Ex Liverpool Striker Cops Four Month Football Ban For Betting Offences

Daniel Sturridge has been banned from “all football and football-related activity” worldwide until 17 June for breaching betting rules.

The former Liverpool striker was initially given a six-week ban last summer, four of them suspended, but the Football Association successfully appealed against the length of his ban which has been meted by an independent commission.

An appeal board also doubled the 30-year-old’s fine to £150,000.

Sturridge’s contract with Turkish side Trabzonspor was also terminated by mutual agreement on Monday.

Sturridge had faced various charges alleging he passed on inside information to his brother over a potential transfer in January 2018.

A statement from the FA said the appeal board had ruled the commission “misapplied rules in relation to the use of inside information and made findings of fact which could not be sustained”.
As a result, the board found proven two further charges that had originally been dismissed.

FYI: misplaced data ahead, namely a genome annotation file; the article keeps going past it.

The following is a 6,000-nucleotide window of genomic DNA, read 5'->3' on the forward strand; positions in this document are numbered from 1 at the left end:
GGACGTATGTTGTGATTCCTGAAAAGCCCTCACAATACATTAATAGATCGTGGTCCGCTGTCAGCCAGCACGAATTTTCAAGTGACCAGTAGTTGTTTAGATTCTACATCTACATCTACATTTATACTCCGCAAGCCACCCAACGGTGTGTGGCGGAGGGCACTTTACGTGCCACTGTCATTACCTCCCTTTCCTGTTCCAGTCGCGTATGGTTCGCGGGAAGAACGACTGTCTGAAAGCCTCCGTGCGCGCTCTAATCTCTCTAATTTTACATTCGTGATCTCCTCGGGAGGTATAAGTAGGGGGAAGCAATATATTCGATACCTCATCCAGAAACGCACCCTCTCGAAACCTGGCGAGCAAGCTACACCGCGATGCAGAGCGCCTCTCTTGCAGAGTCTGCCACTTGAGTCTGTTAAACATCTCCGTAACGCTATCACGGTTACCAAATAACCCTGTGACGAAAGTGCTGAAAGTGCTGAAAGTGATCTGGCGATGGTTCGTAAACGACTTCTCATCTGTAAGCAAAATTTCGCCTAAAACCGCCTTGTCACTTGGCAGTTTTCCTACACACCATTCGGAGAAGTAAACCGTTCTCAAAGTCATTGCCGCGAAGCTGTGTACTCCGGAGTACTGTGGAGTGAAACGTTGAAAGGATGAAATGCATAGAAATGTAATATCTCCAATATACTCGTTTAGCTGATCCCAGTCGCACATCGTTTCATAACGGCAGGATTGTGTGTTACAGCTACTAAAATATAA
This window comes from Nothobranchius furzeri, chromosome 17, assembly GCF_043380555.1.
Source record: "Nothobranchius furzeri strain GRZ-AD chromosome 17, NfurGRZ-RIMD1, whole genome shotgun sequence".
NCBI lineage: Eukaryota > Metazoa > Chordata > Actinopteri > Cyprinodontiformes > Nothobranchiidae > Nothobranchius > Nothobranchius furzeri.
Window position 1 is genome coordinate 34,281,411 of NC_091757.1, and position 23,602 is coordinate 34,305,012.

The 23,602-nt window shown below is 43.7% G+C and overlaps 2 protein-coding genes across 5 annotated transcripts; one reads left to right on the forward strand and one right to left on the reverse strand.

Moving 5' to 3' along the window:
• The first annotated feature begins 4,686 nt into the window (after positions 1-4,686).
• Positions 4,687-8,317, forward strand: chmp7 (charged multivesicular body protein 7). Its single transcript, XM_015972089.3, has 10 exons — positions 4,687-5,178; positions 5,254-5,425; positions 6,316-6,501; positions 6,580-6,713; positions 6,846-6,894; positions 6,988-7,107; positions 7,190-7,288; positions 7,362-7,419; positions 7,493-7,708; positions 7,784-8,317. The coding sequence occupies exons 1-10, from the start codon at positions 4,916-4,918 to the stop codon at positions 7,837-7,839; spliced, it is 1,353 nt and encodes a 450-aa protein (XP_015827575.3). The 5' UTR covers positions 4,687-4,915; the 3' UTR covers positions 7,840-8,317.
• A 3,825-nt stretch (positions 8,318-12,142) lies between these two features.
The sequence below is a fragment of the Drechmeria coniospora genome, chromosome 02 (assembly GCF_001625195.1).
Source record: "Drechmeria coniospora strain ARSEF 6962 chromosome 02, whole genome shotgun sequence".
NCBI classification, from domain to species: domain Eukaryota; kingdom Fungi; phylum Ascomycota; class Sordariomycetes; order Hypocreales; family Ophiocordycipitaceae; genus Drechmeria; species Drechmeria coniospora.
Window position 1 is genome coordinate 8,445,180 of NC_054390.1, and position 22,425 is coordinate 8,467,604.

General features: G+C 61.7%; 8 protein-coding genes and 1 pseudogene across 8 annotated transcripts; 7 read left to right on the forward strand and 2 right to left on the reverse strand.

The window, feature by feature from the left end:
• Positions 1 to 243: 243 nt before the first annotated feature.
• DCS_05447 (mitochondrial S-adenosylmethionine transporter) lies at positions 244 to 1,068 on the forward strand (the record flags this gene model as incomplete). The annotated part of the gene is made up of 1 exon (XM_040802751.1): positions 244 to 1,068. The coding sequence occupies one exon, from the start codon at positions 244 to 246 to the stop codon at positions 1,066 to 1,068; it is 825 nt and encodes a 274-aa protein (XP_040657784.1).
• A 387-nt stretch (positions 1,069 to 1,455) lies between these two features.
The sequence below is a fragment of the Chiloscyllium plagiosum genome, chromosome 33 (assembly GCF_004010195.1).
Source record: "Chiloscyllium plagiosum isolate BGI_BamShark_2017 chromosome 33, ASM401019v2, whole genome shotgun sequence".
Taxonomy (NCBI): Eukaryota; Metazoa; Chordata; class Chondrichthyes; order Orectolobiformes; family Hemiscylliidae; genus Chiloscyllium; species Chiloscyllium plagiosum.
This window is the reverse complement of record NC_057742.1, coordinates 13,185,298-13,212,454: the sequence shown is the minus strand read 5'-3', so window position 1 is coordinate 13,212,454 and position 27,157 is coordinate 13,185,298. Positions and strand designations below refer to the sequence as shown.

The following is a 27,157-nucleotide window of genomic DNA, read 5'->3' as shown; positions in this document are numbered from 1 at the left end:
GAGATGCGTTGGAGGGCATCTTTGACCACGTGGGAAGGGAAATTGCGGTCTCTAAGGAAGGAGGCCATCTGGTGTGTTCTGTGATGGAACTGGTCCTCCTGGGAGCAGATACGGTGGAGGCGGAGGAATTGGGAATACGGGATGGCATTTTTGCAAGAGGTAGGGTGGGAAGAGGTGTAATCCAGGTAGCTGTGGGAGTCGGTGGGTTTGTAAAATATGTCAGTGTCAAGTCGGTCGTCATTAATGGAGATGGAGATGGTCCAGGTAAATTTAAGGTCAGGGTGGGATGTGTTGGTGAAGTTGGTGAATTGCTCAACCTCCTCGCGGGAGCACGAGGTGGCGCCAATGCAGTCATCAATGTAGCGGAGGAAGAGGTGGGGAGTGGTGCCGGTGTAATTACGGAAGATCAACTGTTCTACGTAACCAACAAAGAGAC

The commission found he had instructed his brother Leon to bet on a possible move to Spanish side Sevilla, and that he had given him inside information during the January 2018 transfer window.

Sturridge said the FA’s case was “overblown and misconceived” and that he gave an innocent explanation for text messages to his brother.

Submissions on his behalf said he did not have the type of personality that is drawn to adrenaline or the risk of wrongdoing, and had no real interest in gambling.

Sturridge began his senior career with Manchester City and Chelsea, and also spent time on loan at Bolton and West Brom, and overall has 118 goals from 328 appearances.

Signed by Liverpool in January 2013, he struck a superb partnership with Luis Suárez that fired the club’s 2013-14 league season where they finished only two points behind the champions Manchester City.

His 25-goal campaign in all competitions that season remains his best return, but after hip surgery in 2015 and the arrival of Roberto Firmino his opportunities at the club became increasingly limited.